16 Type Checking Explicit vs. implicit typing Explicit: types required in declaration E.g., int x = 5; float y = 4.2; Implicit: types not required in declaration E.g., x = 5; y = 4.2; Types are bound at assignment However, these types can often be inferred statically Tradeoff: readability vs. writability and expressiveness

17 Type Checking Static vs. dynamic type checking Static: compile time (checked by compiler) Dynamic: run time (checked by runtime system) E.g., Ruby, Python Duck typing is a special form of dynamic typing Hybrid: some static, some dynamic E.g., C, Haskell E.g., C++, Java Tradeoff: overhead vs. flexibility

18 Type Checking Strong vs. weak typing Strong typing: all type errors are detected Tradeoff: safety vs. expressiveness Terms often used somewhat loosely Evidence of strong typing Static type checking Type inference (even for implicit typing!) Evidence of weak typing Dynamic type checking Type conversions Pointer or union types

19 Formal Type Theory Type systems expressed as a set of type rules Each rule has zero or more premises and a conclusion Apply rules recursively to form proof trees Curry-Howard correspondence ( proofs as programs ) Can be applied to typed lambda calculus TInt TFun x:t A A n : int A, x : t e : t' A λx:t.e : t t' TVar A x:t A e : t t' A e' : t A e e' : t' TApp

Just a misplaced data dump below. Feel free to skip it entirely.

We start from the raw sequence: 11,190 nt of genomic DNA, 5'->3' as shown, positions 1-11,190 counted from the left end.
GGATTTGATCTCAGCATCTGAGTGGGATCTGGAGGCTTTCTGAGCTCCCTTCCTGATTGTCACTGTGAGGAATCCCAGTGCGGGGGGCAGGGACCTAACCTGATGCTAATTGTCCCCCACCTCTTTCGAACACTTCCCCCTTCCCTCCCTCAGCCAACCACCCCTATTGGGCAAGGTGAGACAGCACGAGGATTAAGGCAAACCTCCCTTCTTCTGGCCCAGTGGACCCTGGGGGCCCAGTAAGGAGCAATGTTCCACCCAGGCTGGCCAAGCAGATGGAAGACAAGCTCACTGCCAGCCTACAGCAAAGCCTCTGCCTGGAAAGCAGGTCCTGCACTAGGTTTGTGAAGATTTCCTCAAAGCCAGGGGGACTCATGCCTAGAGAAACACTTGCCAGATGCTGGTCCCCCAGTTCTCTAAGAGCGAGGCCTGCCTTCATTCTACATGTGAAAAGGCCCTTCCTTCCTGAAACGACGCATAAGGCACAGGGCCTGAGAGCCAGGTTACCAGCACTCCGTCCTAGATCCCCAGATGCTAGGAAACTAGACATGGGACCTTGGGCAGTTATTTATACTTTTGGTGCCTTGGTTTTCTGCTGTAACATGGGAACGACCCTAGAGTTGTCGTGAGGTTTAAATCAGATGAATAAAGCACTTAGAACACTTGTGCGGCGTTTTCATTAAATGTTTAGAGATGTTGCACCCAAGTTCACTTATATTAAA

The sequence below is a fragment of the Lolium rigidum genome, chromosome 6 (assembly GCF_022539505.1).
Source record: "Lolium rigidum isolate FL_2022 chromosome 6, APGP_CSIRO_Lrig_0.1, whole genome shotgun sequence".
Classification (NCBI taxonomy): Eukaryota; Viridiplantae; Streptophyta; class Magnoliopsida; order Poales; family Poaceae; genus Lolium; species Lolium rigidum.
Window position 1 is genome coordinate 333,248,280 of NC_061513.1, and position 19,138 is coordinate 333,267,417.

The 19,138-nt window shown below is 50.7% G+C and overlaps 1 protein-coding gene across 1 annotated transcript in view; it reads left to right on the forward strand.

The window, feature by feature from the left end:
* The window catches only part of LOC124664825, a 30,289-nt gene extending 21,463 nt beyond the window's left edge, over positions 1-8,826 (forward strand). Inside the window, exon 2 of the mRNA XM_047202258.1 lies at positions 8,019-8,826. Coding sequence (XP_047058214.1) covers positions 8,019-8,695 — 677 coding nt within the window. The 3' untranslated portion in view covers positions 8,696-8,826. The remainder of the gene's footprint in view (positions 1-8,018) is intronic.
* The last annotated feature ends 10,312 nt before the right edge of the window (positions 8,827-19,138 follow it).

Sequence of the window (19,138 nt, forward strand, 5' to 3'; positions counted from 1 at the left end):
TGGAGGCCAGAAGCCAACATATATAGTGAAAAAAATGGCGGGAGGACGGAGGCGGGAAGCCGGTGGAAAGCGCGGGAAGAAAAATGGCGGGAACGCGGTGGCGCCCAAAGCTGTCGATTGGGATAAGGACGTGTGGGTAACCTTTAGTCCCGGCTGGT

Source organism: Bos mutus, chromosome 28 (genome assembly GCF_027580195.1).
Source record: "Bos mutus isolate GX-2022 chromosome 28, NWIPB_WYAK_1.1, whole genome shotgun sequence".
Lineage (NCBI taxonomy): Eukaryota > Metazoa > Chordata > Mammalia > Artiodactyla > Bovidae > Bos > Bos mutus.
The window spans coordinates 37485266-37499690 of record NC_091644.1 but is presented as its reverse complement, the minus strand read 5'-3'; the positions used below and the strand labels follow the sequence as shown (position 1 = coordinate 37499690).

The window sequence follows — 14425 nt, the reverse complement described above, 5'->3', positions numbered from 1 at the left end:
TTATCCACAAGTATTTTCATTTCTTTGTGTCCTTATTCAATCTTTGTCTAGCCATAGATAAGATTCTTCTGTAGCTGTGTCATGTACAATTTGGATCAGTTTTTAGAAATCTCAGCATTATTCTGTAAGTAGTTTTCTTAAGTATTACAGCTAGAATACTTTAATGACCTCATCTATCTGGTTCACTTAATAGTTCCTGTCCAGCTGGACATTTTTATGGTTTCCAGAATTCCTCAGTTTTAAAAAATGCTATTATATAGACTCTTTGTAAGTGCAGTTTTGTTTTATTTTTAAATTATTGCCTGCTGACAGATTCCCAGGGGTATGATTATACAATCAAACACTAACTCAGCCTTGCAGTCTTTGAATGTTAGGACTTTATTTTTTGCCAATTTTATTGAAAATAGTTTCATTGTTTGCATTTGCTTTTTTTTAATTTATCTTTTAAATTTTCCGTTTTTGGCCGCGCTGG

20 Formal Type Theory A, x : t e : t' x:t A A e : t t' A n : int A x:t A λx:t.e : t t' A e e' : t' TInt TVar TFun TApp TVar TApp +: B +: B x: B B x: B +x: TFun TVar B 3: TApp B +x3: A (λx:int.+ x 3) : A 4: A (λx:int.+ x 3) 4 : A = { + : int int int } A e' : t B = A, x : int TApp

21 Formal Type Theory A, x : t e : t' x:t A A e : t t' A n : int A x:t A λx:t.e : t t' A e e' : t' TInt TVar TFun TApp TVar TApp + : i i i B B + : i i i x : int B B x : int B + x : int int TFun TVar B 3 : int TApp B + x 3 : int A (λx:int.+ x 3) : int int A 4 : int A (λx:int.+ x 3) 4 : int A = { + : int int int } A e' : t B = A, x : int TApp

22 Announcements Unit 8 Online Quiz TAP next Tuesday (3/24) Due next Monday (3/23) In lieu of a midterm feedback survey Midterm grading goal: next Tuesday Contact me TODAY if you are considering withdrawing and would like an informal grade assessment